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State logging regulator accepts donations from timber industries

SEATTLE – As he campaigned in 2008 to become Washington state’s top logging regulator, Peter Goldmark attacked his opponent for a “reprehensible” conflict of interest – accepting money from timber harvesters while allowing them to conduct clear-cuts in landslide-prone areas.

Goldmark pledged that he was the candidate to do away with backroom deals and restore trust to the office.

“I will not accept money from the industries that I’ll be regulating,” the Democrat said at a public forum in Gig Harbor that year, during his successful campaign to unseat Republican Doug Sutherland, the incumbent commissioner of public lands.

His vow didn’t last.

Over the past three years, Goldmark has accepted about $100,000 in campaign contributions from timber and wood product companies – 20 percent of the money he’s collected over that time, according to a Seattle Times analysis.

For example, Weyerhaeuser, which Goldmark cast as a villain during his 2008 campaign, is among the donors.

Goldmark said he didn’t sustain the pledge because he’s not influenced by the money.

Some key environmental leaders who helped foment and fund his campaign now say they’re frustrated that he has grown too close to timber companies. They are particularly concerned that the Department of Natural Resources hasn’t done more to restrict logging in landslide-prone areas.

The divide between Goldmark, who was re-elected as lands commissioner in 2012, and some environmentalists has widened after last month’s deadly mudslide in Snohomish County.

Goldmark, in an interview with the Seattle Times, said he will not speculate on what might have caused the mudslide until scientists complete a review. Some outside geologists have said the impact of a 2004 clear-cut on the terrain above the slide could not be ruled out.

However, shortly after the mudslide, Goldmark downplayed the role of that clear-cut, which occurred about four years before he took office. He noted that the timber harvest was relatively small and accused anti-logging advocates of trying to seize on people’s emotions after the tragedy.

“Slides occurred (historically) in that area without logging,” he said in an interview with TVW. “There’s no obvious connection right now. It’s pure speculation.”

The Times reported in the wake of the mudslide that the DNR had been relying on an outdated map to determine where loggers could harvest trees above the Hazel slide. The newer map would have likely restricted most of the 7.5 acres that were clear-cut in 2004.

The clear-cut conducted by logging company Grandy Lake appears to have strayed into a restricted zone near the slide that had been protected by the state out of concern that tree removal would increase groundwater flow into the unstable slope.

Goldmark emphasized recently that it was important not to rush to judgment – in either direction – on whether logging played a role in the slide.

Ken Osborn, the local manager for Grandy Lake, defended the work. He said in an interview that the state boundary lines are unnaturally straight, not following the contours of a rugged landscape.

Osborn said those lines are not designed to be strict barriers, and that the more important work is done on the ground to match the boundaries of a cut with the topography of the landscape. He said that was done in this case with the help of an independent geologist.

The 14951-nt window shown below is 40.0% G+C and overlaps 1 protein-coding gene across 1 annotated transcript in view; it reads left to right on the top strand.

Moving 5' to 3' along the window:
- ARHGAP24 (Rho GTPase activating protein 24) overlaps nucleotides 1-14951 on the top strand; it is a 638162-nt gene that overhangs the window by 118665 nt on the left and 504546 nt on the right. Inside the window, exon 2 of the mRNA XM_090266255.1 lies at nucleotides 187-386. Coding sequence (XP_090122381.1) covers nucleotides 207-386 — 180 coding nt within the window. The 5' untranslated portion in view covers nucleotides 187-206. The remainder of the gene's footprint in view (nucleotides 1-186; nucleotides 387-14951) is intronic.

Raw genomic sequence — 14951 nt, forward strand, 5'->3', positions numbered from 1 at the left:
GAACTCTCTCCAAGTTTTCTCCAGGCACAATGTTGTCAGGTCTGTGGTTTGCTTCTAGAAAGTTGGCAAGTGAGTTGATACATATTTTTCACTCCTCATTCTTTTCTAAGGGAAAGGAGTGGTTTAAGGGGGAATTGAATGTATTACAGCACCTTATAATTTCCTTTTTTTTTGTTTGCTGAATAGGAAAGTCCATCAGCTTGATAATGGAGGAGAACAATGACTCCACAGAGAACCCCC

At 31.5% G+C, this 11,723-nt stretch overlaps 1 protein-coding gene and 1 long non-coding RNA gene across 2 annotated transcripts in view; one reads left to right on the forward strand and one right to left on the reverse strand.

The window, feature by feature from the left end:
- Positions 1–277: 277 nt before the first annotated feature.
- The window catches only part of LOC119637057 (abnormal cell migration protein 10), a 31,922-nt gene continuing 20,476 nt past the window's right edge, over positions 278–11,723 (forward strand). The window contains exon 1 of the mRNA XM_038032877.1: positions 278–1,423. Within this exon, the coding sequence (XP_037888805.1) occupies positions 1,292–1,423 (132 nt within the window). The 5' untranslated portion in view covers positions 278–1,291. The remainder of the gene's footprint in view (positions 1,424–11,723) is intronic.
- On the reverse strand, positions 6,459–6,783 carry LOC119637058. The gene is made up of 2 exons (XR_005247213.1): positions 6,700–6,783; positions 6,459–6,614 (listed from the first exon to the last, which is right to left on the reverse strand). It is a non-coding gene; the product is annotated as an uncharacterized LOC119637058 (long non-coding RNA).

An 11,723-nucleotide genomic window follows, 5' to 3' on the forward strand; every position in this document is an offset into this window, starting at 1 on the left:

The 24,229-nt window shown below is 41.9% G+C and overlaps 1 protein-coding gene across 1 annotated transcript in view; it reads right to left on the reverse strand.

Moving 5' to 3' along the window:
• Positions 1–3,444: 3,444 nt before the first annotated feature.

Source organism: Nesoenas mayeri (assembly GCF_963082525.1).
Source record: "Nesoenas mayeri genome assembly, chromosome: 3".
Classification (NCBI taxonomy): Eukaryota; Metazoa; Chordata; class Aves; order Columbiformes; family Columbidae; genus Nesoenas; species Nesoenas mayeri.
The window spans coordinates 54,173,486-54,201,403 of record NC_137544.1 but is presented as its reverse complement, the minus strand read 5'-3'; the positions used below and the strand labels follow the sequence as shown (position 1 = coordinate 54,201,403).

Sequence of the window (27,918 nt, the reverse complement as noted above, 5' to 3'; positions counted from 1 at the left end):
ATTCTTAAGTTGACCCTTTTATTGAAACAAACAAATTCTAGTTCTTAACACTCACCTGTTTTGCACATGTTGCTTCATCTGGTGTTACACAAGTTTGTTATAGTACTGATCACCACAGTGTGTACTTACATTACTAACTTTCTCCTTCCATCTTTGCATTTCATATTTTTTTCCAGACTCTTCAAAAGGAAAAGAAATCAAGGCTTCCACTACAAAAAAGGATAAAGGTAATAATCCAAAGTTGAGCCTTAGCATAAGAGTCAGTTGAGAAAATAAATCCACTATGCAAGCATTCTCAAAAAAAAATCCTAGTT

“To cast this Berlin Wall down there is inappropriate. It’s a guideline,” Osborn said.

DNR records released under public-disclosure law show that an agency worker reported completing a field inspection of the property in October 2004 after the cut was complete. A brief, handwritten note determined that the cut was “in compliance.”

Grandy Lake has not contributed to Goldmark’s campaigns. One of the company’s partners, Merrill & Ring, has donated about $2,500.

Goldmark’s office touts rule changes made during his time in office, such as action taken by the Forest Practices Board to eliminate a “loophole” that allowed some landowners to avoid scrutiny of their sites in unstable areas. Goldmark’s office chairs that board, while a dozen other members on the panel come from outside the agency.

Mitch Friedman, executive director of Conservation Northwest, considers Goldmark a friend and has seen some bright spots during the commissioner’s tenure. But he’s been disappointed with Goldmark’s reaction to the Oso slide – especially given Goldmark’s fierce talk about the link between logging and mudslides during his 2008 campaign.

“The statements he’s making now seem too defensive and out of sync with the character that he was presenting at the time,” Friedman said. “The public, I think, should expect leadership and a sense of comfort that if logging had a role, that’s going to be aggressively explored and addressed. And the signals that the commissioner has recently sent I don’t really think scratch that itch.”

Friedman said overall that Goldmark has “evolved to where he identifies with the timber more than the environmental side. He’s not the guy we thought he was going to be or that we hoped for.”

Another environmentalist, Peter Goldman of the Washington Forest Law Center, was even more blunt, saying he believes Goldmark deceived the environmental community to win its support in 2008.

“We do feel there was a lack of a candor with his commitment to conservation,” Goldman said.